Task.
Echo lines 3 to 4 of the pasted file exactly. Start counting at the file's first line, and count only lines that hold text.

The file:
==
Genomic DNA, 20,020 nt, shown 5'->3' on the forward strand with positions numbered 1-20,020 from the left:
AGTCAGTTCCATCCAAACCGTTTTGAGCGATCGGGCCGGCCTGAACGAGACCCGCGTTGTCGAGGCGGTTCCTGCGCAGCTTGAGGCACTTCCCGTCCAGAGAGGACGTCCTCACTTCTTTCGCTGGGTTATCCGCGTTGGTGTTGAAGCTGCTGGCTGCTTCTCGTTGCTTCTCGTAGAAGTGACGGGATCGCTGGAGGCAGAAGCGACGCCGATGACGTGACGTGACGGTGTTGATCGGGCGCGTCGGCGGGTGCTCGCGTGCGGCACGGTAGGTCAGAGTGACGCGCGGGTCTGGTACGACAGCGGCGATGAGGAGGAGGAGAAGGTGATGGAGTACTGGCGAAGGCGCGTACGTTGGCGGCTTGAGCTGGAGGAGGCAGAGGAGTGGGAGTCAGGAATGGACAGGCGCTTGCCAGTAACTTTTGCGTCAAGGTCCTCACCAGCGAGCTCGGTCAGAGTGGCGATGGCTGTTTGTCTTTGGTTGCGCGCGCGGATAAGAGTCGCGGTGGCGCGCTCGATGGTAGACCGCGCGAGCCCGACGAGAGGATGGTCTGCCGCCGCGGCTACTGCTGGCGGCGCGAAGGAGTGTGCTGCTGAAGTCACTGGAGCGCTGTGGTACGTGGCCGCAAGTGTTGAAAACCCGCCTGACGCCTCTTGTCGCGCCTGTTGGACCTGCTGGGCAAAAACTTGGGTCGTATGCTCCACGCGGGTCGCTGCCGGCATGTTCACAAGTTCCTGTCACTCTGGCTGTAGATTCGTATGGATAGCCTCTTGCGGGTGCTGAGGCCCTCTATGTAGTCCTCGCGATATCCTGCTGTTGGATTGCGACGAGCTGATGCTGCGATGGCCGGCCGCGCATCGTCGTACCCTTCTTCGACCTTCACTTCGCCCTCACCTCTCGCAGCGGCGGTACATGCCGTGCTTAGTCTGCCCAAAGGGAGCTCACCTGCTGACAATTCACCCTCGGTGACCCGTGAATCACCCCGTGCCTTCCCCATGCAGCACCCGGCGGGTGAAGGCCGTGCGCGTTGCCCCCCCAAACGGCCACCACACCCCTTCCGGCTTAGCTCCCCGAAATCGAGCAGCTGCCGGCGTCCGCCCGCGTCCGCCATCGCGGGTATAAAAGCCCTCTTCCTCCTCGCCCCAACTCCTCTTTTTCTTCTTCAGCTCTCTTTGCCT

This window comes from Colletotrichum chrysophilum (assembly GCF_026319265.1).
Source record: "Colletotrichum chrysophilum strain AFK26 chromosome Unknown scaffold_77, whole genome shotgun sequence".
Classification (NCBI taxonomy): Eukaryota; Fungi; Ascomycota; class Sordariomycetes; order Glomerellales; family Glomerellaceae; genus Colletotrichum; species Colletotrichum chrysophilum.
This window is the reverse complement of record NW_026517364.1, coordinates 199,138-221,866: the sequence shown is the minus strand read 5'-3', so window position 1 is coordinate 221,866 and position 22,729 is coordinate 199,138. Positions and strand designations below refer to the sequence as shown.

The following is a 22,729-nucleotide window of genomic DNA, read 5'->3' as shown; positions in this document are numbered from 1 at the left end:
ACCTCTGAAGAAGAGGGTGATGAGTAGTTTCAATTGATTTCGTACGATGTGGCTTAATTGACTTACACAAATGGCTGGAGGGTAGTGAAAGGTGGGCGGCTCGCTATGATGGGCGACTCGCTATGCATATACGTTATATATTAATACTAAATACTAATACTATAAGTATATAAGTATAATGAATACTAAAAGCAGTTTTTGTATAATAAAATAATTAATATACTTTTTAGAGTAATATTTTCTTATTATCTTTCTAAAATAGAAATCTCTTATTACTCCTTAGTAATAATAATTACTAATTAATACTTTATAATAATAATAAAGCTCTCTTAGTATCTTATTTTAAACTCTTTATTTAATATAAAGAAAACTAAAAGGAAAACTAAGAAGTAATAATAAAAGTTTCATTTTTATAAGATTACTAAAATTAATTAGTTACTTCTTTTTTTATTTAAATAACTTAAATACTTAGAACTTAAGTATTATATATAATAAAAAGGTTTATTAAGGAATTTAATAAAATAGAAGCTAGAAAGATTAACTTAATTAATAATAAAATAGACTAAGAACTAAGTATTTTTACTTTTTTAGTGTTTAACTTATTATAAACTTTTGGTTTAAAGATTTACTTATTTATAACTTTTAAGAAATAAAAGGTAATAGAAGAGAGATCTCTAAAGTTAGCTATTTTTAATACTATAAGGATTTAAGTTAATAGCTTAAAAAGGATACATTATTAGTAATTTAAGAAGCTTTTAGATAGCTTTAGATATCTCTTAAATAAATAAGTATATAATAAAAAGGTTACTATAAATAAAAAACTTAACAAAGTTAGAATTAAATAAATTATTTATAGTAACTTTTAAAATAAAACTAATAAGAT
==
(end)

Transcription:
This window comes from Colletotrichum chrysophilum (assembly GCF_026319265.1).
Source record: "Colletotrichum chrysophilum strain AFK26 chromosome Unknown scaffold_77, whole genome shotgun sequence".